Opinion

Viewpoint: Legalizing cannabis could aid farmers

Liduvina Figueroa cleans up a marijuana plant during harvest at Harboside Farms in Salinas, Calif., on Thursday, July 20, 2017.

The devastating economic ramifications of COVID-19 are threatening the livelihood of farmers across the state. But many New York farms were already struggling, even before the pandemic.

Staples like milk and apples have faced declining prices and stiff international competition in recent years. Demand for milk products will be decreased for as long as businesses and schools remain closed due to COVID-19, making it hard for farmers to pay bills and keep their land without government help.

In the short-term, prospects are grim for our farmers, even with government action to stem declining profits. We should be looking to provide farmers with new opportunities to explore, and one of them is cannabis.

A legal recreational cannabis industry in New York would create a significant economic boost for farmers and the agricultural economy overall. Revenue from the industry was estimated at over $300 million a year for New York, and cannabis has proven to be a sustainable crop that can complement other seasonal rotations here. It also presents an opportunity to connect downstate demand with sellers in upstate communities to boost economies across the state, not only in New York City.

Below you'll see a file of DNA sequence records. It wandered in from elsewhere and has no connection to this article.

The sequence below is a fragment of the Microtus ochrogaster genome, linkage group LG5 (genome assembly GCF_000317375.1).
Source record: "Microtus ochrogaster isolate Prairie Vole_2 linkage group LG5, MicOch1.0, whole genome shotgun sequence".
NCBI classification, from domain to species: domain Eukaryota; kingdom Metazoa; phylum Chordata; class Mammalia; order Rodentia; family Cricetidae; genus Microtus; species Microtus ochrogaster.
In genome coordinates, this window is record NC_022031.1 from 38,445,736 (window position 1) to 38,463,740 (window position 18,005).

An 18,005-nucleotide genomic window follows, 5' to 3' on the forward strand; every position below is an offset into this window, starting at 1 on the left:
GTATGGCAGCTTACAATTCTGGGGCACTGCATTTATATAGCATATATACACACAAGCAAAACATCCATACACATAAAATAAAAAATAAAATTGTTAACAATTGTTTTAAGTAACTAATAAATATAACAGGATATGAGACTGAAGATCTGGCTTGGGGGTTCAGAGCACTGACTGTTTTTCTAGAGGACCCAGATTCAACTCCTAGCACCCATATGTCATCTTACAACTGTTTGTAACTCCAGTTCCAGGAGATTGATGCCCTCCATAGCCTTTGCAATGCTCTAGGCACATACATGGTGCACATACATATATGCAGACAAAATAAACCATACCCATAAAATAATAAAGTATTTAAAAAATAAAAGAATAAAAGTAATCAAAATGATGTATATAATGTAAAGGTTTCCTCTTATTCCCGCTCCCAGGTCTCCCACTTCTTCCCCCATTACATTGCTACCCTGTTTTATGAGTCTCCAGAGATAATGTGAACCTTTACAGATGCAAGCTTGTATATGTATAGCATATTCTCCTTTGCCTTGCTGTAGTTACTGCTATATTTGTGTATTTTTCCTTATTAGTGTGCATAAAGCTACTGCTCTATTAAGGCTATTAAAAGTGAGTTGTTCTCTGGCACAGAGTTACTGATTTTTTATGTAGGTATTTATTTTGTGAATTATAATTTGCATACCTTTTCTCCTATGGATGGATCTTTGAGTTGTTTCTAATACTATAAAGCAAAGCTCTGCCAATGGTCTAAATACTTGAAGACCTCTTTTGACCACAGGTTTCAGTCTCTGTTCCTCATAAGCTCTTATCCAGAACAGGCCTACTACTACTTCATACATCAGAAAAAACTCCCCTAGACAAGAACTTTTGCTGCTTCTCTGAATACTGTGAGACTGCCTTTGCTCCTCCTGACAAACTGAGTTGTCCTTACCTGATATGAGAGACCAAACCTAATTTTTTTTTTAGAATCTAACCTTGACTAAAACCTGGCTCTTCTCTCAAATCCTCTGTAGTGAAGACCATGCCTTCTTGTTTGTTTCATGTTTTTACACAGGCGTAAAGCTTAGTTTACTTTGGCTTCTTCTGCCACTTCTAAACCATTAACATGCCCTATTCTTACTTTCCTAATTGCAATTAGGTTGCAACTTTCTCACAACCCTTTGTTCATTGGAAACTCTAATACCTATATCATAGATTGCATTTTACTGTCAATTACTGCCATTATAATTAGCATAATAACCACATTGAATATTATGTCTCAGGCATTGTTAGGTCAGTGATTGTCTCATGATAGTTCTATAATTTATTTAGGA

With New York state facing a roughly $15 billion budget shortfall, it is imperative to develop new revenue streams for small and mid-sized farms and businesses, and we already know cannabis would be a successful one. Even during this pandemic, sales of both recreational and medical marijuana have increased across the country.

The Legislature and governor still have the power to pass legislation that provides our farmers buy-in and ensure communities hurt by drug enforcement receive investment from tax revenues. It is only through this lens that action around legalization will have a positive statewide impact for farmers and devastated communities.

The success of New York’s future adult-use cannabis market will not only be defined by the millions of dollars of incremental revenue brought in, but by how this industry can become an economic engine for our hardest hit communities and uplift those who have been previously marginalized and overlooked.

John Gilstrap is co-founder of Hudson Hemp and the New York Cannabis & Hemp Trade Organization, Melissa Moore is New York deputy director of the Drug Policy Alliance and a member of the Start SMART NY coalition (Sensible Marijuana Access Through Regulated Trade).